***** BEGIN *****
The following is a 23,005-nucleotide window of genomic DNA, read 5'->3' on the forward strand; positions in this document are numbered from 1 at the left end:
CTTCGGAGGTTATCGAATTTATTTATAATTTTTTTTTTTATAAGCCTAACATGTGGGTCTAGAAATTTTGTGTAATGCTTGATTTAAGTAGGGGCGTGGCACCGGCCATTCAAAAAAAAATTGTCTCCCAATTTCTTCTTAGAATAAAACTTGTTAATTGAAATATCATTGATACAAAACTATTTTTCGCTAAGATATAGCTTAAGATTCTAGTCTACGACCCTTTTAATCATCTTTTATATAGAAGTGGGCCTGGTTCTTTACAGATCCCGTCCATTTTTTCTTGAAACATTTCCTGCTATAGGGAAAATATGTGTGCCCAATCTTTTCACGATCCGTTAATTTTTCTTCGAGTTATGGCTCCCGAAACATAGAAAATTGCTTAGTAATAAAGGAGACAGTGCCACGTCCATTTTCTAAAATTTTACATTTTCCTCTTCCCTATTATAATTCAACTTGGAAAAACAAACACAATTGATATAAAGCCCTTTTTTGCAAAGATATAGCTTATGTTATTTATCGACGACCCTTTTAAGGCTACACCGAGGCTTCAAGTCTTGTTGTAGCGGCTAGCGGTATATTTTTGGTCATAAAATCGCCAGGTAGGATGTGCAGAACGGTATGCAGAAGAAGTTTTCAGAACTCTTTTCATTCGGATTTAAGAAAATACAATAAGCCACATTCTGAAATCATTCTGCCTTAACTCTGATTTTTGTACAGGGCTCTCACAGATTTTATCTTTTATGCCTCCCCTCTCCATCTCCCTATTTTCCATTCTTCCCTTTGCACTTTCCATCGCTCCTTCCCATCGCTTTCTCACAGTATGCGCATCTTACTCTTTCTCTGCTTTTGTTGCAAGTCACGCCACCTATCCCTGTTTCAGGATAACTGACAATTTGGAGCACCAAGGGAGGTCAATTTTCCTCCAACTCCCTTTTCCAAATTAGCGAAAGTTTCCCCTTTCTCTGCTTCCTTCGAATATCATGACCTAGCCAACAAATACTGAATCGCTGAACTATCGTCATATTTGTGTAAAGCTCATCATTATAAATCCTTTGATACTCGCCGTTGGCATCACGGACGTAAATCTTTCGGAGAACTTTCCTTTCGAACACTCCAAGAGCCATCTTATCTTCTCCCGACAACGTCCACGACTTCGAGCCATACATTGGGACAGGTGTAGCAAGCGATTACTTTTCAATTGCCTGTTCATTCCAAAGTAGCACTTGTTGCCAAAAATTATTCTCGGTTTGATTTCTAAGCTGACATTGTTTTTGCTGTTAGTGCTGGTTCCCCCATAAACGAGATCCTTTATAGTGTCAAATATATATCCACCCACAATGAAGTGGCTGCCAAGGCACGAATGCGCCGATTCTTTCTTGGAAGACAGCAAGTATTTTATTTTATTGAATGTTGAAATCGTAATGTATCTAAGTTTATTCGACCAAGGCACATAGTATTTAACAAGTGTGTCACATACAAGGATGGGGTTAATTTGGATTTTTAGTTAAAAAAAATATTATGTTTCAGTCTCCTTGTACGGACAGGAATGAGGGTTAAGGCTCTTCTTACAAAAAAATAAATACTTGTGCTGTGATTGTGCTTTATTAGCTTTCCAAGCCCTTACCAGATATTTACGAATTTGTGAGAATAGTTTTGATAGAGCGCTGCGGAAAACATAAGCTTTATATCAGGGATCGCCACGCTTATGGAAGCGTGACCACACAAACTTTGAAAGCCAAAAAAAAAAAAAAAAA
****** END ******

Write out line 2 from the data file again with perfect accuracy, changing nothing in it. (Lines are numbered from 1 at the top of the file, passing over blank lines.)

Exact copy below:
CTTCGGAGGTTATCGAATTTATTTATAATTTTTTTTTTTATAAGCCTAACATGTGGGTCTAGAAATTTTGTGTAATGCTTGATTTAAGTAGGGGCGTGGCACCGGCCATTCAAAAAAAAATTGTCTCCCAATTTCTTCTTAGAATAAAACTTGTTAATTGAAATATCATTGATACAAAACTATTTTTCGCTAAGATATAGCTTAAGATTCTAGTCTACGACCCTTTTAATCATCTTTTATATAGAAGTGGGCCTGGTTCTTTACAGATCCCGTCCATTTTTTCTTGAAACATTTCCTGCTATAGGGAAAATATGTGTGCCCAATCTTTTCACGATCCGTTAATTTTTCTTCGAGTTATGGCTCCCGAAACATAGAAAATTGCTTAGTAATAAAGGAGACAGTGCCACGTCCATTTTCTAAAATTTTACATTTTCCTCTTCCCTATTATAATTCAACTTGGAAAAACAAACACAATTGATATAAAGCCCTTTTTTGCAAAGATATAGCTTATGTTATTTATCGACGACCCTTTTAAGGCTACACCGAGGCTTCAAGTCTTGTTGTAGCGGCTAGCGGTATATTTTTGGTCATAAAATCGCCAGGTAGGATGTGCAGAACGGTATGCAGAAGAAGTTTTCAGAACTCTTTTCATTCGGATTTAAGAAAATACAATAAGCCACATTCTGAAATCATTCTGCCTTAACTCTGATTTTTGTACAGGGCTCTCACAGATTTTATCTTTTATGCCTCCCCTCTCCATCTCCCTATTTTCCATTCTTCCCTTTGCACTTTCCATCGCTCCTTCCCATCGCTTTCTCACAGTATGCGCATCTTACTCTTTCTCTGCTTTTGTTGCAAGTCACGCCACCTATCCCTGTTTCAGGATAACTGACAATTTGGAGCACCAAGGGAGGTCAATTTTCCTCCAACTCCCTTTTCCAAATTAGCGAAAGTTTCCCCTTTCTCTGCTTCCTTCGAATATCATGACCTAGCCAACAAATACTGAATCGCTGAACTATCGTCATATTTGTGTAAAGCTCATCATTATAAATCCTTTGATACTCGCCGTTGGCATCACGGACGTAAATCTTTCGGAGAACTTTCCTTTCGAACACTCCAAGAGCCATCTTATCTTCTCCCGACAACGTCCACGACTTCGAGCCATACATTGGGACAGGTGTAGCAAGCGATTACTTTTCAATTGCCTGTTCATTCCAAAGTAGCACTTGTTGCCAAAAATTATTCTCGGTTTGATTTCTAAGCTGACATTGTTTTTGCTGTTAGTGCTGGTTCCCCCATAAACGAGATCCTTTATAGTGTCAAATATATATCCACCCACAATGAAGTGGCTGCCAAGGCACGAATGCGCCGATTCTTTCTTGGAAGACAGCAAGTATTTTATTTTATTGAATGTTGAAATCGTAATGTATCTAAGTTTATTCGACCAAGGCACATAGTATTTAACAAGTGTGTCACATACAAGGATGGGGTTAATTTGGATTTTTAGTTAAAAAAAATATTATGTTTCAGTCTCCTTGTACGGACAGGAATGAGGGTTAAGGCTCTTCTTACAAAAAAATAAATACTTGTGCTGTGATTGTGCTTTATTAGCTTTCCAAGCCCTTACCAGATATTTACGAATTTGTGAGAATAGTTTTGATAGAGCGCTGCGGAAAACATAAGCTTTATATCAGGGATCGCCACGCTTATGGAAGCGTGACCACACAAACTTTGAAAGCCAAAAAAAAAAAAAAAAA